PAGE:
Subject: Militias remain in W Timor but their power is fading

Militias remain in West Timor but their power is fading

ATAMBUA, Indonesia, Dec. 19 (AFP) - One week after the commander of pro-Indonesian militias ordered his forces to disband, militias remain present here but their power is fading, aid workers say.

"I think the militia are facing an identity crisis about their future, whether or not the government of Indonesia will continue to support them. So the cohesiveness of this group has become weaker," Quang Bui, senior protection officer for the UN High Commissioner for Refugees (UNHCR), told AFP here on Saturday.

Father Benjamin Joseph Bria, Catholic vicar-general for Atambua, said he's noticed a change over the past week.

"The last two months were very dangerous but now I think it's getting better and the militia are already cooling down," said Bria.

As co-ordinator for the church's refugee relief committee, he said he has seen for himself the improvement in the security situation throughout Atambua and the region.

This bustling small city and the surrounding area along the northern border with East Timor still host up to 50,000 East Timorese refugees, the UNHCR said.

Until two or three weeks ago militias were still seen occasionally carrying homemade guns in the camps, Bria said. That doesn't happen anymore, he said, because the Indonesian security forces have cracked down on weapons possession.

"The militia are quite disappointed now," said Bria.

Journalists travelling in Atambua about 10 days ago saw two militiamen with homemade gun stuffed down their shirts on the western edge of the city. On Saturday, the only guns visible were toys in the hands of children playing on city streets.

Bui said that three weeks ago his staff still needed protection from Indonesian security forces to enter the Haliwen refugee camp, which has more than 4,000 residents.

"This camp is hard-core, controlled by militia," said Bui, whose staff have been stoned by people in the camp.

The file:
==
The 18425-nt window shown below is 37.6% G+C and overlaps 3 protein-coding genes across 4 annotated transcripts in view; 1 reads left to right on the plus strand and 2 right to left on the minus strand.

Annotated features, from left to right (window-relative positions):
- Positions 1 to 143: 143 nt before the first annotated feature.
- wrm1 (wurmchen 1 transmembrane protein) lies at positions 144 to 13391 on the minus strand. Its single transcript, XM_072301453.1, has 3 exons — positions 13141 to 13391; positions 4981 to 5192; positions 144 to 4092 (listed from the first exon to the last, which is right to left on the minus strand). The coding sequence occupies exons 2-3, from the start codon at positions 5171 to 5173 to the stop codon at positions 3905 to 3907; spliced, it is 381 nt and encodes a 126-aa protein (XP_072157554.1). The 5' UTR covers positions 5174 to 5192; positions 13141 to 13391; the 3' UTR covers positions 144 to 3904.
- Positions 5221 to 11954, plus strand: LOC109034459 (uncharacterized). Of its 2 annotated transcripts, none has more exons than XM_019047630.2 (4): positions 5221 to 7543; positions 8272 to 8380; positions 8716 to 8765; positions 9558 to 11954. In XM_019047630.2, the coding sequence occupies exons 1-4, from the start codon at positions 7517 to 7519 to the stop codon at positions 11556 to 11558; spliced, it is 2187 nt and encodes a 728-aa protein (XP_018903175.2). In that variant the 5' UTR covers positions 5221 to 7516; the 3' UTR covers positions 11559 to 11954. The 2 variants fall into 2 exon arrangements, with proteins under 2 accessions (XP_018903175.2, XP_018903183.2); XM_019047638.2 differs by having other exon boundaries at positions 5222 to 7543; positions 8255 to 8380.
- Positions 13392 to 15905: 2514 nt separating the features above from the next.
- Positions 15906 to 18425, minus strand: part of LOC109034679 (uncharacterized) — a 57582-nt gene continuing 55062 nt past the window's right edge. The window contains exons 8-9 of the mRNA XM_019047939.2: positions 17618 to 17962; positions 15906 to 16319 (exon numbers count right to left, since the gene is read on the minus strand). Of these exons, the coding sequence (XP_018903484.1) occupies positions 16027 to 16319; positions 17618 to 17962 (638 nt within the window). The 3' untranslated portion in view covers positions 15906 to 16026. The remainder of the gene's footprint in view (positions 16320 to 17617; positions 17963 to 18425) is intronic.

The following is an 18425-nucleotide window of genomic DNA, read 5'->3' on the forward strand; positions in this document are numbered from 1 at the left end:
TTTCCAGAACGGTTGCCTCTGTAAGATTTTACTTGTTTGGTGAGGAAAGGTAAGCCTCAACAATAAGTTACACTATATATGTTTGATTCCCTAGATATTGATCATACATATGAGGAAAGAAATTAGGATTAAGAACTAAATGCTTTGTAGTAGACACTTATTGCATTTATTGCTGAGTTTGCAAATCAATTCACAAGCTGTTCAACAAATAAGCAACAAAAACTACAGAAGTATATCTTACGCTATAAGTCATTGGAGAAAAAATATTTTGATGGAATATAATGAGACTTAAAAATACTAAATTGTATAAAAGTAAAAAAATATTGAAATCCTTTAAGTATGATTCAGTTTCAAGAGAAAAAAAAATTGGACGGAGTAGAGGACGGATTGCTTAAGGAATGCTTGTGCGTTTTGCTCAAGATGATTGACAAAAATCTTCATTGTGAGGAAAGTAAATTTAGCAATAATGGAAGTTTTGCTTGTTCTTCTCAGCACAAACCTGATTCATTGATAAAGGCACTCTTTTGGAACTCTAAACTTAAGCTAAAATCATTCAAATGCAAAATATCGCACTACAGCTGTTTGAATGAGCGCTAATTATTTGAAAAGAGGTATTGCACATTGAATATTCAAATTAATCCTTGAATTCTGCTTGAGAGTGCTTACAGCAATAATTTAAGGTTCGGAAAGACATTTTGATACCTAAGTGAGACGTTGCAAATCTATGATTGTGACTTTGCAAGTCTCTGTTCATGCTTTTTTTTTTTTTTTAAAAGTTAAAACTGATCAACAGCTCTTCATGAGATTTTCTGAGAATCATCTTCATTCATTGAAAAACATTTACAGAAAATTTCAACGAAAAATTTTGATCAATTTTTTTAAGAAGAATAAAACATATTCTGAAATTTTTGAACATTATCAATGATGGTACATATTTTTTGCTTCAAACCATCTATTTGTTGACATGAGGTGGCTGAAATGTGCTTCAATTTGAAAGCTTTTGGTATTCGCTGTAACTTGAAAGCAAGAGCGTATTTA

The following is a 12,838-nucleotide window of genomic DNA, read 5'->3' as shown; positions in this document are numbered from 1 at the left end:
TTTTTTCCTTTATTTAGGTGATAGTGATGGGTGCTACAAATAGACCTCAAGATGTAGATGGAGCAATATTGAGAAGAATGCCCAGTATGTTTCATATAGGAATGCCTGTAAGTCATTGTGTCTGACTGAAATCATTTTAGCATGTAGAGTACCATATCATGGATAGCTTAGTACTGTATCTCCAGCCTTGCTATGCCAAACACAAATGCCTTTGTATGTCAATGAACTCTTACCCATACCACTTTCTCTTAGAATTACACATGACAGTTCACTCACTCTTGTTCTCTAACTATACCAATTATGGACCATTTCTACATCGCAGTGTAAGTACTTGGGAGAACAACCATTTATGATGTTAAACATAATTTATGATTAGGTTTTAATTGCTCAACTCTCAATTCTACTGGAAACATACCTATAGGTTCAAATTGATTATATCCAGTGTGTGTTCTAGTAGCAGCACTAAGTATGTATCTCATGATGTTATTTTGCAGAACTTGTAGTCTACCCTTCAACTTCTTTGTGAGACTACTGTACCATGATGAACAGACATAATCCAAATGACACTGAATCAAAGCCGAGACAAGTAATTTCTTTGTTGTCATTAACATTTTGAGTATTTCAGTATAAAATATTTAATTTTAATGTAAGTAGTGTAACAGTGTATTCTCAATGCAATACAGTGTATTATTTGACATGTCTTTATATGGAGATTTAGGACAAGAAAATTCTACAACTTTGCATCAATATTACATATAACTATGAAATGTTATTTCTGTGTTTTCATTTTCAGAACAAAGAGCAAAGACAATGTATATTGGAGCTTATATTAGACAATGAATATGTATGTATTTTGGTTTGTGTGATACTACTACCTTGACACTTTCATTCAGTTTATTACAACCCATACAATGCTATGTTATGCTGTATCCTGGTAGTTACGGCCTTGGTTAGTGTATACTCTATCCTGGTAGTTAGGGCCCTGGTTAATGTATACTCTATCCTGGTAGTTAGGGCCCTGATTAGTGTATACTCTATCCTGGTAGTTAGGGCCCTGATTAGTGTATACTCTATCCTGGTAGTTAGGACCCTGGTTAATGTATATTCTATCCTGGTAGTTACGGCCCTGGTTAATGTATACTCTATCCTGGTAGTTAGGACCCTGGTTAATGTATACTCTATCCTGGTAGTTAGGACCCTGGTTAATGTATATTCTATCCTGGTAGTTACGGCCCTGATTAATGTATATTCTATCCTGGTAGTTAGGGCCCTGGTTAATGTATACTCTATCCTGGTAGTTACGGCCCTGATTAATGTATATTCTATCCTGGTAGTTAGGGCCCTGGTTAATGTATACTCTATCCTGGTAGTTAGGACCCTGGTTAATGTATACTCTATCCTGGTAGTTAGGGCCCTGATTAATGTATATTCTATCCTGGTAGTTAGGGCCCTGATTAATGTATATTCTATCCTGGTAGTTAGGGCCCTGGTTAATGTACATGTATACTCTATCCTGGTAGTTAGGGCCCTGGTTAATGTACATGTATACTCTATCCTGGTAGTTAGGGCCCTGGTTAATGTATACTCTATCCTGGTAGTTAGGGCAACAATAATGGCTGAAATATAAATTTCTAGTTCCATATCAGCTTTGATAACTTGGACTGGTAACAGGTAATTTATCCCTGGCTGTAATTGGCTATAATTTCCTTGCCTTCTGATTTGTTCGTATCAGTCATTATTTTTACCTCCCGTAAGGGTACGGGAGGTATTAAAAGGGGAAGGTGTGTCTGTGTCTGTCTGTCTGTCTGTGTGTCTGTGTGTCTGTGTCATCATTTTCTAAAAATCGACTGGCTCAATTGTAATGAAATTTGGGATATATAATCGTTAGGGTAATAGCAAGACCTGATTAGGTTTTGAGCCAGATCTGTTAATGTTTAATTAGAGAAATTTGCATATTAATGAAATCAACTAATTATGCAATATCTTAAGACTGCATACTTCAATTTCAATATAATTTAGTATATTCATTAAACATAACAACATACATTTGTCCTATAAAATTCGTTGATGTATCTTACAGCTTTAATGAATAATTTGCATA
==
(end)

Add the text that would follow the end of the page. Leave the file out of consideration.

On Saturday, Bui felt safe enough to drive alone with two journalists into Haliwen. There were no threats, just loud words from a pro-Indonesian drunk who thought Bui had come to forcibly take him to East Timor.

The camp is a collection of large plywood and thatch huts spread across a sports field. Red and white Indonesian flags fly in front of all the dirt-floor huts.

Men worked sawing and hammering together dozens of wooden bed frames which they said they were paid Rp 10,000 each by the police to assemble.

"In East Timor there's no income," said one man wearing a black T-shirt bearing the name of the Aitarak militia from Dili, East Timor.

"I am a member" of Aitarak the man smiled, and proudly pointed to the red and white Indonesian logo on the left breast of his T-shirt.

But there are supposed to be no more militias, he is told.

"Here we are all refugees. We don't know militias. We don't know army," the man said.

Bria said that at a smaller camp near the bishop's compound "there are many militias inside." Refugees in an adjoining camp agreed but when AFP and another journalist visited the camp in a former school, a man claimed the militias had dispersed.

"There are no more militias here. In East Timor there are," said Fabianus Jehaman. He said he was a school teacher originally from Flores but had lived in East Timor for 10 years.

"Indonesia is better," said another man who walked up to the group carrying a metre-long stick.

"Go home. Go home," he called with a funny smile as the journalists left.

Physical threats are no longer the primary way in which refugees are prevented from going home, Bui said. Now, he said, the deterrent is misinformation spread about the situation in East Timor.

Many of the remaining refugees are militias and their families, who live alongside other refugees who fear them and who still want to go back to East Timor, Bria said.

There is still fear, Bui said, but the militias have lost some of their power to determine whether people go home or not.

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